- Post-traumatic stress disorder develops as a result of the inability of people to overcome the effects of a traumatic event. The disorder is more likely to develop after the loss of a loved one, car accident, war, or violent events. Simpler events such as divorce, school change, or moving can also lead to stress-related disorders. In addition, acute stress disorder or adjustment disorder can be considered in this context and may lead to concerns about the repetition of the event in question or the occurrence of a similar event (eg, refraining from moving, remarriage, etc.).
- In obsessive-compulsive disorder, repeated and persistent thoughts push people to some compulsive behaviors. There are types such as fear of getting sick, fear of forgetting (forgetting the iron in the socket, forgetting to lock the door, etc.), symmetry disease, order disease. Compulsions include checking repeatedly, counting, lining up, repeating certain behaviors (hand gestures, etc.), hoarding, body image disorders, skin or hair pulling. Worries in OCD are largely irrational.
What are the Risk Factors?
Risk factors that cause anxiety disorders include neurobiological factors, genetics, environmental factors, and experiences. In anxiety disorders, more than one type of anxiety disorder usually develops together in people. These disorders usually have the same causes but show different manifestations.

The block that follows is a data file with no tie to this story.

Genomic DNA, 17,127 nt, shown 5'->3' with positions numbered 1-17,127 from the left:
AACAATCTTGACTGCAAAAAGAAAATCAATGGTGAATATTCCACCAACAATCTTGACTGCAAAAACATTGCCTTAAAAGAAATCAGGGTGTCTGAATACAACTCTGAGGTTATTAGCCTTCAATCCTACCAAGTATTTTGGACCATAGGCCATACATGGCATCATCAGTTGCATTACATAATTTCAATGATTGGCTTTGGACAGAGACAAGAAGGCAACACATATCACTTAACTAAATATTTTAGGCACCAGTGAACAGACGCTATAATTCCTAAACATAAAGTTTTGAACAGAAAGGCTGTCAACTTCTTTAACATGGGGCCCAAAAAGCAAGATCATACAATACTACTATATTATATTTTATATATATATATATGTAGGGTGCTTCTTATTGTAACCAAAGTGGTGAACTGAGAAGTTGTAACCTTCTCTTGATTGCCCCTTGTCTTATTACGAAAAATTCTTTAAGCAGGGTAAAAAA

Although anxiety is not defined as a hereditary disease, genetic predisposition is among the risk factors. However, having a genetic predisposition does not necessarily mean that they will develop an anxiety disorder. In this context, the impact of environmental factors is undeniable. In anxiety disorders, it has been determined that the rate of having any anxiety-based disorder in a family affects the development of similar disorders in other members of the family between 30-67%. It has been found that small changes in people’s gene structures increase susceptibility to anxiety disorder. Some of these genes are involved in stress hormone regulation.
Family relationships are at the forefront of environmental factors. Controlling and critical parents in their relations with their children are shown among the reasons for the development of anxiety in the future. In addition, anxious parents can also cause this behavior to develop in their children.
In addition, chronic stress experienced in childhood is one of the triggers of anxiety. Situations such as domestic conflict and incompatibility, sexual, physical, or emotional abuse, loss of parents at an early age, or early separation/abandonment with parents are also among the factors.
Shyness, shyness or negative emotion tendencies may also increase the likelihood of anxiety. Chronic stress can also lead to the development of anxiety in later years. A chronic health problem, having a serious illness, dealing with a patient at home for a long time can also cause anxiety.
Some health problems can also cause anxiety-like symptoms. For this reason, it is necessary to perform tests to determine whether there is an underlying physical reason for people with anxiety complaints. Diseases such as thyroid diseases, menopause, heart disease, diabetes can show anxiety symptoms. Sleep problems can also lead to anxiety disorder. In such cases, if physical ailments are not eliminated, anxiety and physical discomfort may trigger each other, and a difficult situation may arise.